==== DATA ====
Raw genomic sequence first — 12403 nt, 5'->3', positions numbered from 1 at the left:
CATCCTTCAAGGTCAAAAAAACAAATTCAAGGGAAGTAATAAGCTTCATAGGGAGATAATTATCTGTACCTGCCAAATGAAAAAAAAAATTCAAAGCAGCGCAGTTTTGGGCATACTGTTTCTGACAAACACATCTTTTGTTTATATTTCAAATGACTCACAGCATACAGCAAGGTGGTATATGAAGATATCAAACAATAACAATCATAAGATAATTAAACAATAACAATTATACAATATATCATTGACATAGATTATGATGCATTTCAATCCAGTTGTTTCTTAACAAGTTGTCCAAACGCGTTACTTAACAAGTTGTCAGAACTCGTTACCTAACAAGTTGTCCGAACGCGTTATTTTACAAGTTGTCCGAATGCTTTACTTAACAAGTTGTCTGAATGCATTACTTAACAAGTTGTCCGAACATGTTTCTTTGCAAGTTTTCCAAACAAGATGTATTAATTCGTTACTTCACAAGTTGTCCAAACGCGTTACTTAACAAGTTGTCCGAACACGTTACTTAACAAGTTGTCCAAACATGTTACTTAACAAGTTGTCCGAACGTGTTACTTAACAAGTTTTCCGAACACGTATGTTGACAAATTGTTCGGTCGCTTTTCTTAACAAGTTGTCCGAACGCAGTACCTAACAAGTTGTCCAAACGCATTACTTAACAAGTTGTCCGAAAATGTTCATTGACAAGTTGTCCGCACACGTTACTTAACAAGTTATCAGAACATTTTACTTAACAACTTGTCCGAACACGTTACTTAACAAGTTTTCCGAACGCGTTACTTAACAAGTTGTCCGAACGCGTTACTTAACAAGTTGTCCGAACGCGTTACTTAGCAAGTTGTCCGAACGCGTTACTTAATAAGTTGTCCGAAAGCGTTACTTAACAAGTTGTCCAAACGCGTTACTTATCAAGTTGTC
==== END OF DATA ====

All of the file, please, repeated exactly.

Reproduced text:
Raw genomic sequence first — 12403 nt, 5'->3', positions numbered from 1 at the left:
CATCCTTCAAGGTCAAAAAAACAAATTCAAGGGAAGTAATAAGCTTCATAGGGAGATAATTATCTGTACCTGCCAAATGAAAAAAAAAATTCAAAGCAGCGCAGTTTTGGGCATACTGTTTCTGACAAACACATCTTTTGTTTATATTTCAAATGACTCACAGCATACAGCAAGGTGGTATATGAAGATATCAAACAATAACAATCATAAGATAATTAAACAATAACAATTATACAATATATCATTGACATAGATTATGATGCATTTCAATCCAGTTGTTTCTTAACAAGTTGTCCAAACGCGTTACTTAACAAGTTGTCAGAACTCGTTACCTAACAAGTTGTCCGAACGCGTTATTTTACAAGTTGTCCGAATGCTTTACTTAACAAGTTGTCTGAATGCATTACTTAACAAGTTGTCCGAACATGTTTCTTTGCAAGTTTTCCAAACAAGATGTATTAATTCGTTACTTCACAAGTTGTCCAAACGCGTTACTTAACAAGTTGTCCGAACACGTTACTTAACAAGTTGTCCAAACATGTTACTTAACAAGTTGTCCGAACGTGTTACTTAACAAGTTTTCCGAACACGTATGTTGACAAATTGTTCGGTCGCTTTTCTTAACAAGTTGTCCGAACGCAGTACCTAACAAGTTGTCCAAACGCATTACTTAACAAGTTGTCCGAAAATGTTCATTGACAAGTTGTCCGCACACGTTACTTAACAAGTTATCAGAACATTTTACTTAACAACTTGTCCGAACACGTTACTTAACAAGTTTTCCGAACGCGTTACTTAACAAGTTGTCCGAACGCGTTACTTAACAAGTTGTCCGAACGCGTTACTTAGCAAGTTGTCCGAACGCGTTACTTAATAAGTTGTCCGAAAGCGTTACTTAACAAGTTGTCCAAACGCGTTACTTATCAAGTTGTC